By Alan Hart:
I must begin by making it clear that the UN of my headline is the Security Council not other component parts of the world body such as the United Nations Relief and Works Agency (UNWRA), which provides education, health care and social services for more than five million Palestinian refugees in the Gaza Strip prison camp, the occupied West Bank, Lebanon, Jordan and Syria.
As a new year dawns I believe that those who are entertaining hope that the cause of justice for the Palestinians will be advanced by another Security Council resolution are guilty of wishful thinking. They may also be unaware of the history of Zionism’s success in corrupting and subverting the decision-making process of the General Assembly as well as the Security Council. (This history, complete and unexpurgated, flows through the three volumes of my book, Zionism: The Real Enemy of the Jews).
Early corruption and subversion
The corruption and subversion started in the countdown to the vote on the General Assembly’s Partition Plan resolution of 29 November 1947. The vote was postponed twice because Zionism calculated that there was not a majority in favour of partition. Then, assisted by its assets in President Truman’s White House and 26 of its collaborators in the Senate, Zionism bullied and bribed a number of vulnerable nations to change their “No” votes to “Yes” or abstain. The result was a minimum necessary majority in favour of partition. But when President Truman refused to use force to impose it, the resolution was vitiated (became invalid); and the option Truman approved was sending the question of what to do about Palestine back to the General Assembly for another debate. It was while this debate was underway that Israel, in defiance of the will of the organised international community as it then was, unilaterally declared itself to be in existence. Zionism has corrupted everything it touched, including this organisation [the UN] in its infancy. (Senior UN official)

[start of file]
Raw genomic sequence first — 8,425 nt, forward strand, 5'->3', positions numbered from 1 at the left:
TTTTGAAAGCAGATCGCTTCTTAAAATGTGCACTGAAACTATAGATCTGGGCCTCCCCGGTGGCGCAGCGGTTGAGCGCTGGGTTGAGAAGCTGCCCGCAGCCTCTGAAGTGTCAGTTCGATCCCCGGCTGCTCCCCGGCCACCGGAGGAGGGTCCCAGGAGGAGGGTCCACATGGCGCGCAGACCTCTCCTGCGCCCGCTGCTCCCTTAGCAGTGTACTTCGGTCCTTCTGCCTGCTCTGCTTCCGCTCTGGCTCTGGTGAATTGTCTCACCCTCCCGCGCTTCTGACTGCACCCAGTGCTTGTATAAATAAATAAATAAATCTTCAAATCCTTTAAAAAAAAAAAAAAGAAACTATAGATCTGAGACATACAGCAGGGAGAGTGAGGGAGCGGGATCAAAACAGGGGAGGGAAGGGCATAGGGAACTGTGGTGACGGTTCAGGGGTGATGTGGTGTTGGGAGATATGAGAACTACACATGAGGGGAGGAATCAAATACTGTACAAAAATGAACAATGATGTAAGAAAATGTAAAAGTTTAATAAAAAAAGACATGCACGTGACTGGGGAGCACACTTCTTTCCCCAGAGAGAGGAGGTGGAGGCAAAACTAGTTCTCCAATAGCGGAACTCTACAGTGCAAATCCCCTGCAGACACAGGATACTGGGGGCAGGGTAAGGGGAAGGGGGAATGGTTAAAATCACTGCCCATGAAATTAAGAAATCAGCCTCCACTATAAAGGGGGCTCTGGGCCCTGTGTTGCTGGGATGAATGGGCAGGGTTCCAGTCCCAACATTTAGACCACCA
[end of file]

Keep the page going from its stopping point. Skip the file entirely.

When Truman learned how Zionism and its collaborators had rigged the partition vote, he wrote the following in an angry memorandum to Undersecretary of State Robert Lovett. “It is perfectly clear that pressure groups will succeed in putting the United Nations out of business if this sort of thing is continued.”
Many years later a long serving, very senior and universally respected UN official said the following to me in his office on the top floor of the UN’s headquarters in New York. “Zionism has corrupted everything it touched, including this organisation in its infancy.” I knew, really knew, that he was reflecting the deeply held but private view of all the top international civil servants who were responsible for trying to make the world body work in accordance with the ideals and principles enshrined in its Charter and international law.
Zionist corruption of Resolution 242 of 1967